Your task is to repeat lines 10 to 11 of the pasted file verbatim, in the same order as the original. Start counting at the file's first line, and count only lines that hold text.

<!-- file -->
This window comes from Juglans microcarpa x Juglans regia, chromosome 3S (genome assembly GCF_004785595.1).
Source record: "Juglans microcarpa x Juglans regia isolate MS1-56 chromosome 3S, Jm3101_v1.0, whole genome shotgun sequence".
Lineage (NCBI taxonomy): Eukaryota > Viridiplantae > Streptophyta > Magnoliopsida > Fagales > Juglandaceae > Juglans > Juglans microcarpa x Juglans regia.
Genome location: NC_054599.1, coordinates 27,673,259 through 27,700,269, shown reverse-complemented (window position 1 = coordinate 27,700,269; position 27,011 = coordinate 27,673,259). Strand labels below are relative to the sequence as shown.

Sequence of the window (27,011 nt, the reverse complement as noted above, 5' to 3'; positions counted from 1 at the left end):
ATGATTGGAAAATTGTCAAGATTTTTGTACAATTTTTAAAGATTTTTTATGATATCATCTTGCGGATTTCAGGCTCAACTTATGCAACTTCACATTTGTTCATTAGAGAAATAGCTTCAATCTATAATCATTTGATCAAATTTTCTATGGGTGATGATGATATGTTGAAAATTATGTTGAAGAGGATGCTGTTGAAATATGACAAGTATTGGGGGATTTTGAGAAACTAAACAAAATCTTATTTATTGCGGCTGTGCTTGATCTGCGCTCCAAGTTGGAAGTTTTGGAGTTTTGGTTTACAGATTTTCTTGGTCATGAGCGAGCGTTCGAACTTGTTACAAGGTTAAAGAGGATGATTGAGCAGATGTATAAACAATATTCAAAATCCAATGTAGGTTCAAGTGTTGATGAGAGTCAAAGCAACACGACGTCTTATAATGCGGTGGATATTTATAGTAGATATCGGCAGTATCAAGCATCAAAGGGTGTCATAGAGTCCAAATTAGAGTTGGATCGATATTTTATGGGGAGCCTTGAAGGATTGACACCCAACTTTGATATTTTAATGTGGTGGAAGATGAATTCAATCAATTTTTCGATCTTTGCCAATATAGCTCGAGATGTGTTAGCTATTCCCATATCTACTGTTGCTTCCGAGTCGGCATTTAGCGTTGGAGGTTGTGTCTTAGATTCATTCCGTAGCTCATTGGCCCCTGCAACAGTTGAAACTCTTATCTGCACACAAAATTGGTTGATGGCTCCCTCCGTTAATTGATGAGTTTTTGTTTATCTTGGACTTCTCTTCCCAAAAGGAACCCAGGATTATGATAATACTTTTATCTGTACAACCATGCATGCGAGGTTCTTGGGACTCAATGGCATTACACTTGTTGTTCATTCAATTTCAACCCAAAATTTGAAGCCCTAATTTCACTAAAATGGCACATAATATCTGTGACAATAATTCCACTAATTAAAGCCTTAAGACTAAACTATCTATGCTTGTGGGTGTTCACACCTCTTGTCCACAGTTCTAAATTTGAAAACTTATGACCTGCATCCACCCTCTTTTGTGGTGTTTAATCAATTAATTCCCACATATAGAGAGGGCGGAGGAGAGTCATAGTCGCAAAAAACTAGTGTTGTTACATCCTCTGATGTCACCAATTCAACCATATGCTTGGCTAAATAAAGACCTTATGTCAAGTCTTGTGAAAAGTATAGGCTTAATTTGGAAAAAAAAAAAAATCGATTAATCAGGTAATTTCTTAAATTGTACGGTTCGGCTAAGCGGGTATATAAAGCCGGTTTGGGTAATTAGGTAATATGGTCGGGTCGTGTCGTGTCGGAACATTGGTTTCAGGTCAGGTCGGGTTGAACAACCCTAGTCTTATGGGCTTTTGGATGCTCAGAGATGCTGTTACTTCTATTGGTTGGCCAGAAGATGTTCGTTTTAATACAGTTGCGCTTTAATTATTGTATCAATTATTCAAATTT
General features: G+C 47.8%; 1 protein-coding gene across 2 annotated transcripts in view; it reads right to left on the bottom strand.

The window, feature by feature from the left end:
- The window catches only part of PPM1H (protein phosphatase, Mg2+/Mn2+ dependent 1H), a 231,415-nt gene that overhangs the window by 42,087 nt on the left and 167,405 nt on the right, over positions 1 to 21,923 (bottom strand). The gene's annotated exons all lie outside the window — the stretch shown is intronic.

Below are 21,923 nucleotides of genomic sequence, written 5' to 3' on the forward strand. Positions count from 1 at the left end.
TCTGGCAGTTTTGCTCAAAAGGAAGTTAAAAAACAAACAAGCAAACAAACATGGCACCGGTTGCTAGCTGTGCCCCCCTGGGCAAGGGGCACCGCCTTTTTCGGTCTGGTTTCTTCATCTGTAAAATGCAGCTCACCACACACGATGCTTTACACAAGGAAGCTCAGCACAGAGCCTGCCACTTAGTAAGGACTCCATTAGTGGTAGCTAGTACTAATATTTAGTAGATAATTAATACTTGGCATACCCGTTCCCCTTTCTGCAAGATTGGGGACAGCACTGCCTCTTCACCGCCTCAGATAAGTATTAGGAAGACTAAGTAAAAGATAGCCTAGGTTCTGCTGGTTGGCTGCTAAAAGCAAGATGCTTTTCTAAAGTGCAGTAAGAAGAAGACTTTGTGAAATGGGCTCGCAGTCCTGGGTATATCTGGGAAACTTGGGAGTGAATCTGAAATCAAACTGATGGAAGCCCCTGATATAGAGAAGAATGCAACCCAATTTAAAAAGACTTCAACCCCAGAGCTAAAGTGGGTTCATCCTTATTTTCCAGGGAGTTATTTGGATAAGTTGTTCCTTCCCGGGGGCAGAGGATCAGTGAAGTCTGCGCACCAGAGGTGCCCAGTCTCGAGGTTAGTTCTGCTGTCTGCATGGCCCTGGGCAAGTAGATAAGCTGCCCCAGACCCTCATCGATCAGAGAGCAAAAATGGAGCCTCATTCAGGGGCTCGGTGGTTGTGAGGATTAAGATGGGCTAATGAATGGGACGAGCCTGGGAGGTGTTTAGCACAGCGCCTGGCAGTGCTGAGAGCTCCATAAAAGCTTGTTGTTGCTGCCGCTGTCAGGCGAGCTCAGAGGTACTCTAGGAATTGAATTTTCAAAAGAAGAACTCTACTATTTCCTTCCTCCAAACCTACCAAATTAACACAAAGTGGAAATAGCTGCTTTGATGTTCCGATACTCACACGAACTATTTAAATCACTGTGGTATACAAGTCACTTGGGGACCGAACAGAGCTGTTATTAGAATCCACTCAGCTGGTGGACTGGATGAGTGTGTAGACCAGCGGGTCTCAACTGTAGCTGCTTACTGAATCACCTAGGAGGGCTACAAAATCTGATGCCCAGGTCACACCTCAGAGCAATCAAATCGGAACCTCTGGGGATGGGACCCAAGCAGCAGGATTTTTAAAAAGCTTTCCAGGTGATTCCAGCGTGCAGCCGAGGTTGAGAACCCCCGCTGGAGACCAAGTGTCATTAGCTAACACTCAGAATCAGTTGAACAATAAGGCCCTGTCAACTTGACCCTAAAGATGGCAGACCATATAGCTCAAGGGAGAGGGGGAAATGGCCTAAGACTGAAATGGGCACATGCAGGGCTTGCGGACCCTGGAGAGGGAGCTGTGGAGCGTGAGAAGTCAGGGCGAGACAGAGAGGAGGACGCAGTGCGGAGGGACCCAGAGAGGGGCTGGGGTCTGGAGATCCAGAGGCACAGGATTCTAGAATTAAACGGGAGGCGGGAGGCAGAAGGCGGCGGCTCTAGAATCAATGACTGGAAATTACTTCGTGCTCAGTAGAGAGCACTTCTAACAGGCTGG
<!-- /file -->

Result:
Below are 21,923 nucleotides of genomic sequence, written 5' to 3' on the forward strand. Positions count from 1 at the left end.
TCTGGCAGTTTTGCTCAAAAGGAAGTTAAAAAACAAACAAGCAAACAAACATGGCACCGGTTGCTAGCTGTGCCCCCCTGGGCAAGGGGCACCGCCTTTTTCGGTCTGGTTTCTTCATCTGTAAAATGCAGCTCACCACACACGATGCTTTACACAAGGAAGCTCAGCACAGAGCCTGCCACTTAGTAAGGACTCCATTAGTGGTAGCTAGTACTAATATTTAGTAGATAATTAATACTTGGCATACCCGTTCCCCTTTCTGCAAGATTGGGGACAGCACTGCCTCTTCACCGCCTCAGATAAGTATTAGGAAGACTAAGTAAAAGATAGCCTAGGTTCTGCTGGTTGGCTGCTAAAAGCAAGATGCTTTTCTAAAGTGCAGTAAGAAGAAGACTTTGTGAAATGGGCTCGCAGTCCTGGGTATATCTGGGAAACTTGGGAGTGAATCTGAAATCAAACTGATGGAAGCCCCTGATATAGAGAAGAATGCAACCCAATTTAAAAAGACTTCAACCCCAGAGCTAAAGTGGGTTCATCCTTATTTTCCAGGGAGTTATTTGGATAAGTTGTTCCTTCCCGGGGGCAGAGGATCAGTGAAGTCTGCGCACCAGAGGTGCCCAGTCTCGAGGTTAGTTCTGCTGTCTGCATGGCCCTGGGCAAGTAGATAAGCTGCCCCAGACCCTCATCGATCAGAGAGCAAAAATGGAGCCTCATTCAGGGGCTCGGTGGTTGTGAGGATTAAGATGGGCTAATGAATGGGACGAGCCTGGGAGGTGTTTAGCACAGCGCCTGGCAGTGCTGAGAGCTCCATAAAAGCTTGTTGTTGCTGCCGCTGTCAGGCGAGCTCAGAGGTACTCTAGGAATTGAATTTTCAAAAGAAGAACTCTACTATTTCCTTCCTCCAAACCTACCAAATTAACACAAAGTGGAAATAGCTGCTTTGATGTTCCGATACTCACACGAACTATTTAAATCACTGTGGTATACAAGTCACTTGGGGACCGAACAGAGCTGTTATTAGAATCCACTCAGCTGGTGGACTGGATGAGTGTGTAGACCAGCGGGTCTCAACTGTAGCTGCTTACTGAATCACCTAGGAGGGCTACAAAATCTGATGCCCAGGTCACACCTCAGAGCAATCAAATCGGAACCTCTGGGGATGGGACCCAAGCAGCAGGATTTTTAAAAAGCTTTCCAGGTGATTCCAGCGTGCAGCCGAGGTTGAGAACCCCCGCTGGAGACCAAGTGTCATTAGCTAACACTCAGAATCAGTTGAACAATAAGGCCCTGTCAACTTGACCCTAAAGATGGCAGACCATATAGCTCAAGGGAGAGGGGGAAATGGCCTAAGACTGAAATGGGCACATGCAGGGCTTGCGGACCCTGGAGAGGGAGCTGTGGAGCGTGAGAAGTCAGGGCGAGACAGAGAGGAGGACGCAGTGCGGAGGGACCCAGAGAGGGGCTGGGGTCTGGAGATCCAGAGGCACAGGATTCTAGAATTAAACGGGAGGCGGGAGGCAGAAGGCGGCGGCTCTAGAATCAATGACTGGAAATTACTTCGTGCTCAGTAGAGAGCACTTCTAACAGGCTGG